Following the fatal crash of a Lion Air jet in Indonesia last week, Boeing was preparing Tuesday evening to warn all airlines operating its new 737 MAX of the potential for an instrument failure that could result in the plane entering a dangerous dive, according to a person briefed on the bulletin’s details.
The safety warning comes in what’s called a service bulletin that goes out to all operators of the airplane and includes instructions on exactly what pilots should do if the condition arises.
It’s normal for the Federal Aviation Administration to follow such a warning with an “airworthiness directive” that makes it mandatory, and this is anticipated in the coming days.
Investigators looking into the cause of the Lion Air crash, which killed all 189 passengers and crew, have identified a potential failure of a sensor that tells the pilot and the flight control computer the airplane’s “angle of attack,” which is the angle between the wing of the plane and the flow of air it is moving through.
A plane will have a high angle of attack when climbing. Too high an angle would cause a stall.
The concern caused by the flight pattern and initial investigation of the Indonesian crash is that the sensor may potentially feed false information about this angle to the flight computer, which in turn triggers other errors.
In particular, with the sensor falsely indicating that the nose is too high, when it isn’t, it causes an automatic system response that “trims” the horizontal tail of the plane to begin putting the plane’s nose down.
At the same time, it causes an indicator of the minimum speed to tell the pilot that the plane is near a stall, which also causes the pilot’s control column to shake as a warning. And the airspeed indicators on both sides of the flight deck disagree.
The pilots can use extra force to correct the nose down trim, but the failure condition repeats itself, so that the nose-down push begins again 10 seconds after correcting.
“If the nose is trimmed down on an aircraft, it becomes difficult for the crew to hold it,” said the person briefed on Boeing’s bulletin. “The nose is turning itself down and they are having to fight it. It takes a lot of effort to keep it from diving. Especially if you have a crew that’s confused and doesn’t know what’s going on.”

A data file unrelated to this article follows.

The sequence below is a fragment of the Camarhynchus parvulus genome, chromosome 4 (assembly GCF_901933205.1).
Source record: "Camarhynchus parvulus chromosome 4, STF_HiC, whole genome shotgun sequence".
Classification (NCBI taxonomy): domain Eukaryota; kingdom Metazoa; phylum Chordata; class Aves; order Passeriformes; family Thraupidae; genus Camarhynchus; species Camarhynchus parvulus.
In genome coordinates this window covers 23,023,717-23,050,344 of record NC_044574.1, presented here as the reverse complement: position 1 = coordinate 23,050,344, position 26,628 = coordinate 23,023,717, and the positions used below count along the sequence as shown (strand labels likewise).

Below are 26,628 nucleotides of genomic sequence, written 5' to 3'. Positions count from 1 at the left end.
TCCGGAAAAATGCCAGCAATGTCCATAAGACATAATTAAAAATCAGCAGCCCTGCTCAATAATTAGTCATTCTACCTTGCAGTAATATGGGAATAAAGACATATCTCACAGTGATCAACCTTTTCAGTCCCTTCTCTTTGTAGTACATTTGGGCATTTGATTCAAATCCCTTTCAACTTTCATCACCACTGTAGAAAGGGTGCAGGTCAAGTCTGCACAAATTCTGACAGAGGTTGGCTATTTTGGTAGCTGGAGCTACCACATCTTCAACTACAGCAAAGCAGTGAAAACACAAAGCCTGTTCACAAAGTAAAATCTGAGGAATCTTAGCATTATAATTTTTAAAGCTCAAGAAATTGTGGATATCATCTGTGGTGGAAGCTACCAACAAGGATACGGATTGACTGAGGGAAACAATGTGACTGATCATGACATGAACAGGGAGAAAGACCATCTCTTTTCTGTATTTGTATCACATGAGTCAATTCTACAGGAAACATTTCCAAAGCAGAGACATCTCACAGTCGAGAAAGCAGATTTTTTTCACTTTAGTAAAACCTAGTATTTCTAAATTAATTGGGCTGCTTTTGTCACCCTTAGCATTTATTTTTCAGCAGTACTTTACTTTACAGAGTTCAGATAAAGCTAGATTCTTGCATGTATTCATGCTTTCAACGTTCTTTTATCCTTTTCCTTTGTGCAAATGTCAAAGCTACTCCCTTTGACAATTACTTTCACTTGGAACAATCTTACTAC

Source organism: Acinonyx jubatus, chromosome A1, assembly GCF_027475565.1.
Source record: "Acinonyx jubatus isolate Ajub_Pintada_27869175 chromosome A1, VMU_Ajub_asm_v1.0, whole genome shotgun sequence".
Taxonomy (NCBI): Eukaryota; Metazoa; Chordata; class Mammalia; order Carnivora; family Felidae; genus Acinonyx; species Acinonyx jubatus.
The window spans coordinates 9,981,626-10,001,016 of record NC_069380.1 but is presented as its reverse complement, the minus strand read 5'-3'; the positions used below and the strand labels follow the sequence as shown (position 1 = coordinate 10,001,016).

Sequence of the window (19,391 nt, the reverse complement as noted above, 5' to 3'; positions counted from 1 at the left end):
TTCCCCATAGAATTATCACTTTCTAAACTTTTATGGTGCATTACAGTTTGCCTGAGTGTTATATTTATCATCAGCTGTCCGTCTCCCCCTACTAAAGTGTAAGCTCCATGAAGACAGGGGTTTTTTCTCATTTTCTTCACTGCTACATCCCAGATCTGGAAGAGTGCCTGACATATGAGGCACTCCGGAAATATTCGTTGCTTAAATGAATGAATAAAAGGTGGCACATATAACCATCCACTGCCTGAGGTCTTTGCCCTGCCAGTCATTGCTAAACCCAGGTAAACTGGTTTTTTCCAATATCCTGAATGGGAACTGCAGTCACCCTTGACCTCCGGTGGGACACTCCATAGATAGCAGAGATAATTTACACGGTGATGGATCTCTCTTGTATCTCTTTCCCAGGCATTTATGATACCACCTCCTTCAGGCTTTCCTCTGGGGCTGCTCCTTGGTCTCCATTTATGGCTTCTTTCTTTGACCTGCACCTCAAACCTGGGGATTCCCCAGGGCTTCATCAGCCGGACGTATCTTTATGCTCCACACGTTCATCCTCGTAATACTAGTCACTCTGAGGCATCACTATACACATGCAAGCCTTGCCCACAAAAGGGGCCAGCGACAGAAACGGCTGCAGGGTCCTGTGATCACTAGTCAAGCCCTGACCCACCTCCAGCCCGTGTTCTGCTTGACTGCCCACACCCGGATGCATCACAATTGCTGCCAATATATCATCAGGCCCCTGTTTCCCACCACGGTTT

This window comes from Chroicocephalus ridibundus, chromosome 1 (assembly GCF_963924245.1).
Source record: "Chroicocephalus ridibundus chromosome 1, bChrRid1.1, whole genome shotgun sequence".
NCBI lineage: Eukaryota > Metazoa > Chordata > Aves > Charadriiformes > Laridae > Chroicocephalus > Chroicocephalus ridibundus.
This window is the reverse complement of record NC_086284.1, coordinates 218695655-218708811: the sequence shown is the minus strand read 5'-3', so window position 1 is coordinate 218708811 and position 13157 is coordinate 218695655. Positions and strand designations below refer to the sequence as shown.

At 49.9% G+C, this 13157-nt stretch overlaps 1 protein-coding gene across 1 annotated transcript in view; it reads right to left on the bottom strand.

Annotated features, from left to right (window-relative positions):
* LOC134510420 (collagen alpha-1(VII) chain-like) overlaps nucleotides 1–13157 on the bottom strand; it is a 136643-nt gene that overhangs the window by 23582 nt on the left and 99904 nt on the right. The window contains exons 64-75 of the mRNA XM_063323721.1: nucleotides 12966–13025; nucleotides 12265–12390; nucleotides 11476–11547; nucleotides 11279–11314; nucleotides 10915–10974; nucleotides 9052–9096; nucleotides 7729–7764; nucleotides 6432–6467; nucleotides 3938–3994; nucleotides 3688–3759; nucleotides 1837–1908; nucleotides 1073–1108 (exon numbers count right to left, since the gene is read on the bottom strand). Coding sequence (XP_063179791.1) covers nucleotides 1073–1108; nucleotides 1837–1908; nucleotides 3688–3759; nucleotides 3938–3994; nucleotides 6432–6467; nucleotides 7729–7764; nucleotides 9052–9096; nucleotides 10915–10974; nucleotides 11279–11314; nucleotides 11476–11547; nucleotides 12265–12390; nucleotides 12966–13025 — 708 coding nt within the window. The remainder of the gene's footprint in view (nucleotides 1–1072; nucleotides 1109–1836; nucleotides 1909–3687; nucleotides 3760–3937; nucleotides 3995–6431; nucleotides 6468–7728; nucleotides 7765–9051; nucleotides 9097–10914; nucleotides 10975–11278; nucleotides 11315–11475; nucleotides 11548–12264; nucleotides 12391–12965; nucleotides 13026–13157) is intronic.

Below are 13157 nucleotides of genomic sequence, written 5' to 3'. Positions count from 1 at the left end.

This description fits exactly the flight pattern of the Lion Air jet that crashed.
For 12 minutes before it crashed, the altitude swung up and down as if the pilots were fighting to maintain height, bringing the plane up, then having it swing down again repeatedly.
Pilots are typically trained on how to handle a “runaway trim” situation, said the person briefed on the Boeing bulletin, but that’s with everything else working as it should. In this case, the control-column shaking, the stall warning and the air-speed-indicator disagreement all combine to create confusion and keep the pilots very busy.
Boeing instructs pilots in the bulletin that if this failure arises, “initially, higher control forces may be needed to overcome any nose-down stabilizer trim.” The instructions go on to say that after the initial stabilization, the automatic trim system on the horizontal tail should be switched off and any trim performed manually.
Pilots can turn off the automatic trim system with a cutoff switch operated by the thumb on the central control stand between the two pilots.
“This is all coming from the Indonesian crash,” said the person briefed on the Boeing bulletin. “I’m not aware of any other operator having this problem.”
More than 200 MAXs are in service around the world. Boeing builds the 737 in Renton, and expects 40 to 45 percent of those built this year to be MAXs, the rest being the previous model.
News of the service bulletin was first reported Tuesday evening by Bloomberg News. A Boeing spokesman declined to comment.
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